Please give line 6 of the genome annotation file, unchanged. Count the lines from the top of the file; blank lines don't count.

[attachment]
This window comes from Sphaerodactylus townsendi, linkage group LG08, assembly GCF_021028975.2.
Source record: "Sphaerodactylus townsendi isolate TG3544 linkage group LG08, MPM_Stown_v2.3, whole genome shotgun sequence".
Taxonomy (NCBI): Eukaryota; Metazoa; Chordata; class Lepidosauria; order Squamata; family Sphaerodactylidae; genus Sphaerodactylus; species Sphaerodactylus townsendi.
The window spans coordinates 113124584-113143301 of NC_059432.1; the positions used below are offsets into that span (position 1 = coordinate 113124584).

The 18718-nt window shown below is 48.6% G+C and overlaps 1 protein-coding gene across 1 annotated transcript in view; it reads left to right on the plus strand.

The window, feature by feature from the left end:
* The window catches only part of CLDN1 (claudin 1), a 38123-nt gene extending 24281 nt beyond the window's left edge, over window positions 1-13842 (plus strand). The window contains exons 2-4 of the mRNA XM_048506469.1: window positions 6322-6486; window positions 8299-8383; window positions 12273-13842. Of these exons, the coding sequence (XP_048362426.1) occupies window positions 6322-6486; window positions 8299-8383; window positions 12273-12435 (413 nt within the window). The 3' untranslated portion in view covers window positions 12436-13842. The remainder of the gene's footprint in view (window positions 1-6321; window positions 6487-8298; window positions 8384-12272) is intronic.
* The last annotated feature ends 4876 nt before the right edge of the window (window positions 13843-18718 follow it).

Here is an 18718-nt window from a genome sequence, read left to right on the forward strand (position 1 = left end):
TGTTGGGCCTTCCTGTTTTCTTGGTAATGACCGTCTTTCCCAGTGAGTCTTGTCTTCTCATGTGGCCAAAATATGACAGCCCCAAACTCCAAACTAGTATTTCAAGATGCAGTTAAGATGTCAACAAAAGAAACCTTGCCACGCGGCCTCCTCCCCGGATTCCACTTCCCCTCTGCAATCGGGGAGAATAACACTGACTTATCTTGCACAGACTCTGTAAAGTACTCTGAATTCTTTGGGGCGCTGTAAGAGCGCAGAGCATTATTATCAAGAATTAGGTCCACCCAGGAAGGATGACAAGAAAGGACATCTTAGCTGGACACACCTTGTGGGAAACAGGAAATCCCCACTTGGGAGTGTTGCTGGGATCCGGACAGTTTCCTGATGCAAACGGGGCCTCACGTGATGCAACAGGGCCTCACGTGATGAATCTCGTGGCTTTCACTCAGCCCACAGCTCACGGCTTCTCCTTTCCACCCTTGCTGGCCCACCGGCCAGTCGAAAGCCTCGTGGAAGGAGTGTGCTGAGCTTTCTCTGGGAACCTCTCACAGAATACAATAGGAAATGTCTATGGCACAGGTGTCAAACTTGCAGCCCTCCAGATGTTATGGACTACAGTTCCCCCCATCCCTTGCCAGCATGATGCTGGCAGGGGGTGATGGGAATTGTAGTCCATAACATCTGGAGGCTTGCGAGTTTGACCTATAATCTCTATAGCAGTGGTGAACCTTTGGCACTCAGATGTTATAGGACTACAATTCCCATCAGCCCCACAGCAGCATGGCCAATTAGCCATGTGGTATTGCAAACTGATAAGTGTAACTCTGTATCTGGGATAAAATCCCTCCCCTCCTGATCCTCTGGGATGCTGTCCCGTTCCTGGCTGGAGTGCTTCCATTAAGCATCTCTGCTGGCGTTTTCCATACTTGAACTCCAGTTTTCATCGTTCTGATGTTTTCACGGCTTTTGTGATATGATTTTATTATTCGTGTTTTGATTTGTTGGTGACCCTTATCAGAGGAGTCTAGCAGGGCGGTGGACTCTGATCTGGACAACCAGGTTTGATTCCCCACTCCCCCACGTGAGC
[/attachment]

The window, feature by feature from the left end: